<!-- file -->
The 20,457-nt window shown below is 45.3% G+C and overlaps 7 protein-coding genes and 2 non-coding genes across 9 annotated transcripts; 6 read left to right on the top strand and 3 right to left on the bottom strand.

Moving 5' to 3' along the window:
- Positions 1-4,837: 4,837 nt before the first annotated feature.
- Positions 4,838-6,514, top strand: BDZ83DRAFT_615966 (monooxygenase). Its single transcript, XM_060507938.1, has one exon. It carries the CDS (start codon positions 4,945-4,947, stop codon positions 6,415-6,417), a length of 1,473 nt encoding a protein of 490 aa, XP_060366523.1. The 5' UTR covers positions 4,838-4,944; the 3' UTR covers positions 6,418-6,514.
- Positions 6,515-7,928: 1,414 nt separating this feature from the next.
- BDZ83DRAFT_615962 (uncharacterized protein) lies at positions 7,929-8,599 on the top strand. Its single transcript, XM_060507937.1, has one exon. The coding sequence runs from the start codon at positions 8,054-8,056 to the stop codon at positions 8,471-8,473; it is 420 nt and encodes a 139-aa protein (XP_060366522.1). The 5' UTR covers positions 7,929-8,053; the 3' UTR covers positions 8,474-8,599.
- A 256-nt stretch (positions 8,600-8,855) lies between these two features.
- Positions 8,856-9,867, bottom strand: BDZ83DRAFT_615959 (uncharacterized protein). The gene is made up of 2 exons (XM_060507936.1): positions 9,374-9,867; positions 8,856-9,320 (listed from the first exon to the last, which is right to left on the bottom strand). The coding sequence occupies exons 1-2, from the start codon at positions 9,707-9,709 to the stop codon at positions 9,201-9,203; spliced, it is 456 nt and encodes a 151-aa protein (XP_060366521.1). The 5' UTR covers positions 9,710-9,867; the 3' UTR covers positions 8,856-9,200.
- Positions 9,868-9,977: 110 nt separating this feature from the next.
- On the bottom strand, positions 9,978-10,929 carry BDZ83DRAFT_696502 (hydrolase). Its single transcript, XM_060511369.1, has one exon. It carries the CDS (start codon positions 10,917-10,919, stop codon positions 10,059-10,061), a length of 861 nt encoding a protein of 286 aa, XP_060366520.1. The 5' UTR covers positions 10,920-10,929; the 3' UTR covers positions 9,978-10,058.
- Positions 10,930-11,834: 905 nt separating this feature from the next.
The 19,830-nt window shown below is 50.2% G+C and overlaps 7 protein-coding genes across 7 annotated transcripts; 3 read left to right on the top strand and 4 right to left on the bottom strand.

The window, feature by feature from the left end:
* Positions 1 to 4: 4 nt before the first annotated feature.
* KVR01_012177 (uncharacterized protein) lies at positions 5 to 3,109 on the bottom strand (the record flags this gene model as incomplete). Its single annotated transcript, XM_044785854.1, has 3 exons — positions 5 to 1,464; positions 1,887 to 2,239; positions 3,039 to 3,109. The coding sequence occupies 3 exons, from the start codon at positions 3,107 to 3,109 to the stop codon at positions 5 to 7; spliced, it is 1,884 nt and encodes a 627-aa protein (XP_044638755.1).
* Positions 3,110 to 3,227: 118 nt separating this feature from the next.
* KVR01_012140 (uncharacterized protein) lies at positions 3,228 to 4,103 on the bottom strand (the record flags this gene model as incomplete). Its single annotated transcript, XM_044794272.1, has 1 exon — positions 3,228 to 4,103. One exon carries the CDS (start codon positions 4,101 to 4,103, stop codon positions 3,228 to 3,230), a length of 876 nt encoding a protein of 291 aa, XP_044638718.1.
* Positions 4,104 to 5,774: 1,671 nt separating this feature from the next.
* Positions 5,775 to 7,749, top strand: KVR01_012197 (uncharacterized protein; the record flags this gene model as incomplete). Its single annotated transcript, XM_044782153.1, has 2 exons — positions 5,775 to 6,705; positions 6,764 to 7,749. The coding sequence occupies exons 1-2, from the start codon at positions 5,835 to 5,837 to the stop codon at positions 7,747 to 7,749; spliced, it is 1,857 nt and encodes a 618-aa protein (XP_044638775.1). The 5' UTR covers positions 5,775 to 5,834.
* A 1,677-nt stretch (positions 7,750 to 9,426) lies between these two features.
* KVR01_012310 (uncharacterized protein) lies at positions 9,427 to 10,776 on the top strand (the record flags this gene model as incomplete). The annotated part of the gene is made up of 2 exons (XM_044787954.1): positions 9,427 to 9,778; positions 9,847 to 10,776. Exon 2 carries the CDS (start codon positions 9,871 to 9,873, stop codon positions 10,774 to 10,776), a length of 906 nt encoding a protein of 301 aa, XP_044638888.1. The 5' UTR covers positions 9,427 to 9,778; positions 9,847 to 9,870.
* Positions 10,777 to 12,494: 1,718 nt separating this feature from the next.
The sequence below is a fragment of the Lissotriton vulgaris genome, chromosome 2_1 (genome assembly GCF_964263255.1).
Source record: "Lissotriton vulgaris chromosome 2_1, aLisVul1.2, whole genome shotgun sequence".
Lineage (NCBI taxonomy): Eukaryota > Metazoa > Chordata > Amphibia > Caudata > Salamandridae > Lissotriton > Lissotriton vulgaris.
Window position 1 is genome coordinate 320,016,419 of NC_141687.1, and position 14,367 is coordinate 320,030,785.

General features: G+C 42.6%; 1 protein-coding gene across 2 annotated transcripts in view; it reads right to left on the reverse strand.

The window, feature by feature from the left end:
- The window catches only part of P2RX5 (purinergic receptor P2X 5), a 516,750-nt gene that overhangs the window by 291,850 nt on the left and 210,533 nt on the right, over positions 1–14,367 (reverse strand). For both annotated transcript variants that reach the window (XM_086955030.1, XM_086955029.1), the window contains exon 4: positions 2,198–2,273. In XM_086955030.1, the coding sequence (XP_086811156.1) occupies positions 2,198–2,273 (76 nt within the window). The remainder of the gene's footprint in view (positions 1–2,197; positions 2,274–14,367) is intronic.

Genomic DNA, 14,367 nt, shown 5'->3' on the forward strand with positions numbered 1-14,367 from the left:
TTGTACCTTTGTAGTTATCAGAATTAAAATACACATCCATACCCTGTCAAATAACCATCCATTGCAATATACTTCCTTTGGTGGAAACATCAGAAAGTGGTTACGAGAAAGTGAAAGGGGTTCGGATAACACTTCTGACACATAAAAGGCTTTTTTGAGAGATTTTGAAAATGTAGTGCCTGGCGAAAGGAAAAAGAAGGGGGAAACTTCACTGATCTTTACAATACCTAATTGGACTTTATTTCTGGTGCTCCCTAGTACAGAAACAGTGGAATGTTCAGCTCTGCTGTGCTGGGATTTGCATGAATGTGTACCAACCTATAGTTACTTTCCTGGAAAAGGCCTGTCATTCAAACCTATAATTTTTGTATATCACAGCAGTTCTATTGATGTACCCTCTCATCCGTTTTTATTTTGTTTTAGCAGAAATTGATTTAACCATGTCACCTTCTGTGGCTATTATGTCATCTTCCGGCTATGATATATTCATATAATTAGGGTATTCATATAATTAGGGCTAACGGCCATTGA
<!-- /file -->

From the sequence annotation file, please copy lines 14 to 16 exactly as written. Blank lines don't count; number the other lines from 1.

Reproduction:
* Positions 1 to 4: 4 nt before the first annotated feature.
* KVR01_012177 (uncharacterized protein) lies at positions 5 to 3,109 on the bottom strand (the record flags this gene model as incomplete). Its single annotated transcript, XM_044785854.1, has 3 exons — positions 5 to 1,464; positions 1,887 to 2,239; positions 3,039 to 3,109. The coding sequence occupies 3 exons, from the start codon at positions 3,107 to 3,109 to the stop codon at positions 5 to 7; spliced, it is 1,884 nt and encodes a 627-aa protein (XP_044638755.1).
* Positions 3,110 to 3,227: 118 nt separating this feature from the next.